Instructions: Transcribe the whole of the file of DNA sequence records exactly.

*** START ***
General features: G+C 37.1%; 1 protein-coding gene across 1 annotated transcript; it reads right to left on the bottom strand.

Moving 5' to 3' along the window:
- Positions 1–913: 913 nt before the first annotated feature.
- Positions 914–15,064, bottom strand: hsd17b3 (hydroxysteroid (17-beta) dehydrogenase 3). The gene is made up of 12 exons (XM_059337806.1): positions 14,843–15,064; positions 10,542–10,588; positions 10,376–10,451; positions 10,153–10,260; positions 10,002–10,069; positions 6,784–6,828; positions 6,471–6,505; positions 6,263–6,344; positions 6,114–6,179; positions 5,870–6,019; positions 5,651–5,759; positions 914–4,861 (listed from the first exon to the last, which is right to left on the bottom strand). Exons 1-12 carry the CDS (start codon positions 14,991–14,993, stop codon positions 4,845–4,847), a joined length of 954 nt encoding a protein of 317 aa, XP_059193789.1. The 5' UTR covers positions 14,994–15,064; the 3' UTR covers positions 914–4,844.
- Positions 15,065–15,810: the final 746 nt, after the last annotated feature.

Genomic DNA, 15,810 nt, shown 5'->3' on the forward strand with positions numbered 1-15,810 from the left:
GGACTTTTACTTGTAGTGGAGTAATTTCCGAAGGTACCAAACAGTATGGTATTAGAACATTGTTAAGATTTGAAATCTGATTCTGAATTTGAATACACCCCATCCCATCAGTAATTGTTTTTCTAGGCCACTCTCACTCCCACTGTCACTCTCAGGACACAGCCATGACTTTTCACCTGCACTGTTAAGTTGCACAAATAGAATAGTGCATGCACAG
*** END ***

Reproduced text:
General features: G+C 37.1%; 1 protein-coding gene across 1 annotated transcript; it reads right to left on the bottom strand.

Moving 5' to 3' along the window:
- Positions 1–913: 913 nt before the first annotated feature.
- Positions 914–15,064, bottom strand: hsd17b3 (hydroxysteroid (17-beta) dehydrogenase 3). The gene is made up of 12 exons (XM_059337806.1): positions 14,843–15,064; positions 10,542–10,588; positions 10,376–10,451; positions 10,153–10,260; positions 10,002–10,069; positions 6,784–6,828; positions 6,471–6,505; positions 6,263–6,344; positions 6,114–6,179; positions 5,870–6,019; positions 5,651–5,759; positions 914–4,861 (listed from the first exon to the last, which is right to left on the bottom strand). Exons 1-12 carry the CDS (start codon positions 14,991–14,993, stop codon positions 4,845–4,847), a joined length of 954 nt encoding a protein of 317 aa, XP_059193789.1. The 5' UTR covers positions 14,994–15,064; the 3' UTR covers positions 914–4,844.
- Positions 15,065–15,810: the final 746 nt, after the last annotated feature.

Genomic DNA, 15,810 nt, shown 5'->3' on the forward strand with positions numbered 1-15,810 from the left:
GGACTTTTACTTGTAGTGGAGTAATTTCCGAAGGTACCAAACAGTATGGTATTAGAACATTGTTAAGATTTGAAATCTGATTCTGAATTTGAATACACCCCATCCCATCAGTAATTGTTTTTCTAGGCCACTCTCACTCCCACTGTCACTCTCAGGACACAGCCATGACTTTTCACCTGCACTGTTAAGTTGCACAAATAGAATAGTGCATGCACAG